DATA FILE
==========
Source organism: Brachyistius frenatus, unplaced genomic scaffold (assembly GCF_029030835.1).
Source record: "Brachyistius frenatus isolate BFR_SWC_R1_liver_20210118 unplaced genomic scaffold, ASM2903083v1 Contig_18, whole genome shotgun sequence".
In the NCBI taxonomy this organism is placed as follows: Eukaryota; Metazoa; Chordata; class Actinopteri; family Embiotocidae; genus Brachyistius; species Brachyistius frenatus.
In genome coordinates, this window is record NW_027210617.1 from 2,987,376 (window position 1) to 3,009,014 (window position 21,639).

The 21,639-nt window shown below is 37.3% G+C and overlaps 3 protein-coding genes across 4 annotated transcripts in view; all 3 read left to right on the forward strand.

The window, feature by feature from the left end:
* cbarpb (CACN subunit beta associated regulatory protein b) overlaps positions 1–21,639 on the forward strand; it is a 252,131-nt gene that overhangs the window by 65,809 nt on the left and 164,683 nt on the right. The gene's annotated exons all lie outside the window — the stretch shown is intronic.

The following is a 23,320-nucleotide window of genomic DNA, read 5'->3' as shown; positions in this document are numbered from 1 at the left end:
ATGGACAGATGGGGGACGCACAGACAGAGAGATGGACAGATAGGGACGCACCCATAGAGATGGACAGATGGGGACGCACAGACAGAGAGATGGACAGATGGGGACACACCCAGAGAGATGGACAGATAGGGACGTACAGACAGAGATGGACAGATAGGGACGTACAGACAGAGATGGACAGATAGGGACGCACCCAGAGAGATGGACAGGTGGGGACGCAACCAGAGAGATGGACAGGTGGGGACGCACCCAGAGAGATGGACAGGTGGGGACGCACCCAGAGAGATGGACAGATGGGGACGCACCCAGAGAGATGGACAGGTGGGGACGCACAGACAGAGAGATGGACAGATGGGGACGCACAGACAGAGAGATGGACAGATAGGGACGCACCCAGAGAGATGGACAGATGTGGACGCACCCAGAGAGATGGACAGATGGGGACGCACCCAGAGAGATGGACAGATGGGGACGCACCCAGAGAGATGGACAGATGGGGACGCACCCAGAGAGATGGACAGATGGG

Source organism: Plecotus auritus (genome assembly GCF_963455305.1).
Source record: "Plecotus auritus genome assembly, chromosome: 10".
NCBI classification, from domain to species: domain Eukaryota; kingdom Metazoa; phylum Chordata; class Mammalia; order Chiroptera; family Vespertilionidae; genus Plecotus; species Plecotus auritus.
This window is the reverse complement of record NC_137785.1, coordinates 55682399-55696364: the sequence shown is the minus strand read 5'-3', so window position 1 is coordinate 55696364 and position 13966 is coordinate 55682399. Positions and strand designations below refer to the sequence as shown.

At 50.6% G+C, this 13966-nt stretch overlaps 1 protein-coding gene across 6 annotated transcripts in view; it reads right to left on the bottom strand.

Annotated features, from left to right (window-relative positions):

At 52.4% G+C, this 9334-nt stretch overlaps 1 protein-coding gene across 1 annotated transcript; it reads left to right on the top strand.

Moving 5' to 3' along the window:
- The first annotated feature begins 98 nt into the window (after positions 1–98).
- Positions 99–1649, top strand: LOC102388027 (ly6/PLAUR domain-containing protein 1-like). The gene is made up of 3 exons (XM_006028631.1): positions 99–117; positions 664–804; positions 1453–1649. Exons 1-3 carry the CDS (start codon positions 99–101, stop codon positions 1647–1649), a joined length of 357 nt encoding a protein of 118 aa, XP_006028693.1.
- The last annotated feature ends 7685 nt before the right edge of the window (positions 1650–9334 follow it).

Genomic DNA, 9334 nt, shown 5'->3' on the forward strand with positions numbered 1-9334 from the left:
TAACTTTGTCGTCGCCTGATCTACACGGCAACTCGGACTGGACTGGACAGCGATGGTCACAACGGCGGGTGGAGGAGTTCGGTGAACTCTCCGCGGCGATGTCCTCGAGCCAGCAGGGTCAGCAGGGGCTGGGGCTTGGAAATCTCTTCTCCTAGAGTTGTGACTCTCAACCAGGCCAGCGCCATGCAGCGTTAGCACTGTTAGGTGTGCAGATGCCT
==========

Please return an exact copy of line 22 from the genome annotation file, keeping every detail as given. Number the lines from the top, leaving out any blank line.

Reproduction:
TAACTTTGTCGTCGCCTGATCTACACGGCAACTCGGACTGGACTGGACAGCGATGGTCACAACGGCGGGTGGAGGAGTTCGGTGAACTCTCCGCGGCGATGTCCTCGAGCCAGCAGGGTCAGCAGGGGCTGGGGCTTGGAAATCTCTTCTCCTAGAGTTGTGACTCTCAACCAGGCCAGCGCCATGCAGCGTTAGCACTGTTAGGTGTGCAGATGCCT